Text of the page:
For Life-Threatening Emergencies

Call Anytime: 911 or 336.758.5911

For Urgent Mental Health Crises

Call Us Anytime: 336.758.5273

To Make an Appointment

Call Us During Office Hours

(8:30AM – 5PM)

Crisis Assistance

For urgent mental health needs, crisis assistance is available anytime, from anywhere, by calling us at 336.758.5273.  During normal business hours, calling this number will connect you with our administrative assistant who can help assess your needs and direct you to therapy options.  After-hours and on weekends, this number will connect you with a crisis counselor.

Student Complaint Form

Signs of Distress

Parents, friends, faculty and staff are often the first individuals to notice signs of distress in students. The following may indicate that a student is in distress and in need of help:

  • Significant change in appearance (including hygiene, weight gain/loss), personality, attitude, mood, or behavior
  • Impairment in academic, social, &/or job performance & functioning
  • Change in sleep (oversleeping or insomnia)
  • Change in appetite (eating too much or very little)
  • Social withdrawal/isolation
  • Irritability
  • Increase in or frequent use of substances (alcohol and/or other drugs)
  • Problems with concentration, energy and/or motivation
  • Odd/bizarre speech or reasoning
  • Aggressive, violent behavior or threats
  • Attention-getting behavior
  • Talk of/fascination with death or dying
  • Feelings of hopelessness, helplessness, worthlessness, purposelessness
  • Direct/indirect threats of harm to self

Helping a Fellow Student

If you are concerned about a fellow student please submit a CARE Team Referral 

How To Help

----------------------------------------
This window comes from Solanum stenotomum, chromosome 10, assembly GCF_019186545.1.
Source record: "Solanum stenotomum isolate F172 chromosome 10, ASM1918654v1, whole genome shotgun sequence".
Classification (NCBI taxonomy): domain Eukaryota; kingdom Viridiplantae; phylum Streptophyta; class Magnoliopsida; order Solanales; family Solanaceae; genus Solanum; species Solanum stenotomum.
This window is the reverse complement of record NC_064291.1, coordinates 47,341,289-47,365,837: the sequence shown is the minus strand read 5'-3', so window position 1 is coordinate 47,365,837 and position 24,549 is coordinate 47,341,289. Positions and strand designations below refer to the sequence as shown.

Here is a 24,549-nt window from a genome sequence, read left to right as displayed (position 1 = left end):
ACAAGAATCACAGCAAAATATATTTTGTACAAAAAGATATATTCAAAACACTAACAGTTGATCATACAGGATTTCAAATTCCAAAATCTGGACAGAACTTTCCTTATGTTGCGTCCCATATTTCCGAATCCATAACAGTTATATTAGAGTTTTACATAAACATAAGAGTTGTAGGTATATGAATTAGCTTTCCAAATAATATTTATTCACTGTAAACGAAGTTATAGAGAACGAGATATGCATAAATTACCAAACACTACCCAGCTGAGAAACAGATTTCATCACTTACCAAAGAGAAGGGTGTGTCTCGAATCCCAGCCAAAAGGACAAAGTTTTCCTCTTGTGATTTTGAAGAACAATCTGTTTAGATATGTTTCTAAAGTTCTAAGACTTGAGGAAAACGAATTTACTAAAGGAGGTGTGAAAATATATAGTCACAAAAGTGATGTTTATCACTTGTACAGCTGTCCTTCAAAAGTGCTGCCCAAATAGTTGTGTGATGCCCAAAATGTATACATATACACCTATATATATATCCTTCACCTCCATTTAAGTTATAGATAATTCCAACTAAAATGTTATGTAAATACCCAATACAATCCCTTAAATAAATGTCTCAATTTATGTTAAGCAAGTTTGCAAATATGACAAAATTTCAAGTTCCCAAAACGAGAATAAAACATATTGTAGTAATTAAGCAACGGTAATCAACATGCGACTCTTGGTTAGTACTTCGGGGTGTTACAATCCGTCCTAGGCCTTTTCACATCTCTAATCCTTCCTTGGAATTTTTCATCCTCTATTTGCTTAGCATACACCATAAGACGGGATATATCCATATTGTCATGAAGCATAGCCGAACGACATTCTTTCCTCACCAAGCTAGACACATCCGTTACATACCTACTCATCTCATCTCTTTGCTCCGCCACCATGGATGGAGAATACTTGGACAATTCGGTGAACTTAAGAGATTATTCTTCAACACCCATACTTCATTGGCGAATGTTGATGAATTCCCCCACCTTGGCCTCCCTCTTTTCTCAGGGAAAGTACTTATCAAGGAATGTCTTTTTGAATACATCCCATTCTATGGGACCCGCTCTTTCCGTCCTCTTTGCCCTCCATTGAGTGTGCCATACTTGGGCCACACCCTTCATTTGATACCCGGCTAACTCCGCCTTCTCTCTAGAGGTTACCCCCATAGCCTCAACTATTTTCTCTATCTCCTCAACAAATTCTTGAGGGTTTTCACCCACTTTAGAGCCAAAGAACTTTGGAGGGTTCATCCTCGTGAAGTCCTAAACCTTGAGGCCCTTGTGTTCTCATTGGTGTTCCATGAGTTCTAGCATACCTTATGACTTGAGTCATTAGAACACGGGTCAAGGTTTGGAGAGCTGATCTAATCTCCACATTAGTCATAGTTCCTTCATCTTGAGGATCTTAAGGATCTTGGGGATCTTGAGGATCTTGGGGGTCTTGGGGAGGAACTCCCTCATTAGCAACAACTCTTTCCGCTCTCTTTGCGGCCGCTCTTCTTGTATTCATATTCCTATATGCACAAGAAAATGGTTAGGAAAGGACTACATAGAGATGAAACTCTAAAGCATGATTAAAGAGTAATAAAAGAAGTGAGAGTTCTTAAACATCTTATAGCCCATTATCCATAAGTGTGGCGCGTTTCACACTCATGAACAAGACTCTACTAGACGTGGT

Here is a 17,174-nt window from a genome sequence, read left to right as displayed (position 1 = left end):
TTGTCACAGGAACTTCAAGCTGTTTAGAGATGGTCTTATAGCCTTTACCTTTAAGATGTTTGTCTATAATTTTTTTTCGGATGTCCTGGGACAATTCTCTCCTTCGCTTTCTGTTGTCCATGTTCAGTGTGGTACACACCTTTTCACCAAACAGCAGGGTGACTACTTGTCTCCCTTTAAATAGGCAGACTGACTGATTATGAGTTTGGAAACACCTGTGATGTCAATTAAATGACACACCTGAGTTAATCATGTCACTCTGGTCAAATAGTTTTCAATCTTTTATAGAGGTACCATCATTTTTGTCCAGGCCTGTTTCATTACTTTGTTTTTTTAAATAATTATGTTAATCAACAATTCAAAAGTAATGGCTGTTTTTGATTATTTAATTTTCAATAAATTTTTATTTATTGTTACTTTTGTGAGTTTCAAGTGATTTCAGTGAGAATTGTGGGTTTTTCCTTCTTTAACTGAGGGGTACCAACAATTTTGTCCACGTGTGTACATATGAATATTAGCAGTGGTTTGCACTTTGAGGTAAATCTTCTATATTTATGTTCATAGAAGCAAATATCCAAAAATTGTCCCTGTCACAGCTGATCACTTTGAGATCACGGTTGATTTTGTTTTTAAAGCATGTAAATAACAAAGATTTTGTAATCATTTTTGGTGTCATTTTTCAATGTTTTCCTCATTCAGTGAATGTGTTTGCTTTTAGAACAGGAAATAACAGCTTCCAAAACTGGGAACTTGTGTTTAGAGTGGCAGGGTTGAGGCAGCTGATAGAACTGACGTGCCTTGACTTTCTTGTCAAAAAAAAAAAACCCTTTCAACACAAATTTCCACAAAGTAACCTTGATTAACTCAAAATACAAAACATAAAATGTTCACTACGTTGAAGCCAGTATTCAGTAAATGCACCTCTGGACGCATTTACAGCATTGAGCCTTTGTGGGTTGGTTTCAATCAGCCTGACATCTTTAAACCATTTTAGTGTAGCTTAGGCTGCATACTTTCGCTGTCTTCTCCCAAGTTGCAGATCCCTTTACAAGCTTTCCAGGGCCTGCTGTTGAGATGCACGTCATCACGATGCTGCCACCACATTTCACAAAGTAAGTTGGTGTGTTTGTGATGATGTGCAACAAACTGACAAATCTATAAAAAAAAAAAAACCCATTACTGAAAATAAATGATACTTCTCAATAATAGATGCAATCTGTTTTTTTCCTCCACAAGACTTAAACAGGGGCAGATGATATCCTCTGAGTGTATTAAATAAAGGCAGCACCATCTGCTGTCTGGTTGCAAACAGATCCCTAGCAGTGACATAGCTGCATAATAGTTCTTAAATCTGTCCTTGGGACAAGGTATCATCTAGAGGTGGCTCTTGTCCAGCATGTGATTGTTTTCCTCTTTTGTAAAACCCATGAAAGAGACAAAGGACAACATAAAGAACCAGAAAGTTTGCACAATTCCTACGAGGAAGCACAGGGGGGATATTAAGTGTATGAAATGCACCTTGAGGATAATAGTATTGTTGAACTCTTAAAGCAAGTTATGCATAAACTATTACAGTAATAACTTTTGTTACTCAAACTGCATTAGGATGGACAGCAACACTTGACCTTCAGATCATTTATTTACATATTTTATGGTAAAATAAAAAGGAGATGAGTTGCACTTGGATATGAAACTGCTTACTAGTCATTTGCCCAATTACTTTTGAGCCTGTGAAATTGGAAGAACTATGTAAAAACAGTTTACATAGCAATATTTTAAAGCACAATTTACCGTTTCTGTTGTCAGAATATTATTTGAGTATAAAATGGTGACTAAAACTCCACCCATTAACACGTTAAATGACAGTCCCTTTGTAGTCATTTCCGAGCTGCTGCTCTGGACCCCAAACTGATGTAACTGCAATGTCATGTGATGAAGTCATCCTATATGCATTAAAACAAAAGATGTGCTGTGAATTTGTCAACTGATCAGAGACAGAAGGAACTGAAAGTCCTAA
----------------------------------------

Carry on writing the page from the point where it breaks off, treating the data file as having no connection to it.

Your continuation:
Communicate appropriately:
Encourage the person to share her/his concerns and problems with you. Share your concerns and observations with her/him, and invite honesty and openness with you about what is going on.  Avoid judgmental, condescending, or minimizing statements (e.g., “You should be over that by now,” “That shouldn’t bother you,” etc.). Check out Giving Social Support for more information on how to help a loved one.

As a supportive parent:
If you’re a parent, tell your child that you love them unconditionally and are available for support (It’s simple and really important). Focus on your child’s development, well-being, and whether or not they are meeting their academic requirements, rather than their specific grades. Of course, if they are doing poorly due to emotional or environmental difficulties, it would be appropriate and important to express concern about this and help your student identify the correct resources to get the help they need in order to address those problems. More information under our Tips for Parents tab.

On Campus Resources

In addition to the UCC, there are many resources to help students thrive. See our Self-Help tab for more information.